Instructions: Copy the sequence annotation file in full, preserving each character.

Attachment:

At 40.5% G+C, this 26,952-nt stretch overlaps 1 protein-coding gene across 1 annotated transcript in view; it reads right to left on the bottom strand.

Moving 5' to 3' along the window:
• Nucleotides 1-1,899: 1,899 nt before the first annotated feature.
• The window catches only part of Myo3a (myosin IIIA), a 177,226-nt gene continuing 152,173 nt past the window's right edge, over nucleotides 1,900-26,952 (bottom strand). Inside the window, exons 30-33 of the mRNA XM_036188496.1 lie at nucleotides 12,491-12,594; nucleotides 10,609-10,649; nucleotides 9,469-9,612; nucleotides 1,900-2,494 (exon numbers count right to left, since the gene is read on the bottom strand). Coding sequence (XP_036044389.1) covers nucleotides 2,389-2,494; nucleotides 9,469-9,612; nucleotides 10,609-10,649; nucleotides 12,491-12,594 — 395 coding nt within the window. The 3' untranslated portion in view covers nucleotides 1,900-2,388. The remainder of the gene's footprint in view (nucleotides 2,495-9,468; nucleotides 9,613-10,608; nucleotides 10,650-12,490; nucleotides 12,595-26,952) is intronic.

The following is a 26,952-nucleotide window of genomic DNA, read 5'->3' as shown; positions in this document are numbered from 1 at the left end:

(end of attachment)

At 40.5% G+C, this 26,952-nt stretch overlaps 1 protein-coding gene across 1 annotated transcript in view; it reads right to left on the bottom strand.

Moving 5' to 3' along the window:
• Nucleotides 1-1,899: 1,899 nt before the first annotated feature.
• The window catches only part of Myo3a (myosin IIIA), a 177,226-nt gene continuing 152,173 nt past the window's right edge, over nucleotides 1,900-26,952 (bottom strand). Inside the window, exons 30-33 of the mRNA XM_036188496.1 lie at nucleotides 12,491-12,594; nucleotides 10,609-10,649; nucleotides 9,469-9,612; nucleotides 1,900-2,494 (exon numbers count right to left, since the gene is read on the bottom strand). Coding sequence (XP_036044389.1) covers nucleotides 2,389-2,494; nucleotides 9,469-9,612; nucleotides 10,609-10,649; nucleotides 12,491-12,594 — 395 coding nt within the window. The 3' untranslated portion in view covers nucleotides 1,900-2,388. The remainder of the gene's footprint in view (nucleotides 2,495-9,468; nucleotides 9,613-10,608; nucleotides 10,650-12,490; nucleotides 12,595-26,952) is intronic.

The following is a 26,952-nucleotide window of genomic DNA, read 5'->3' as shown; positions in this document are numbered from 1 at the left end: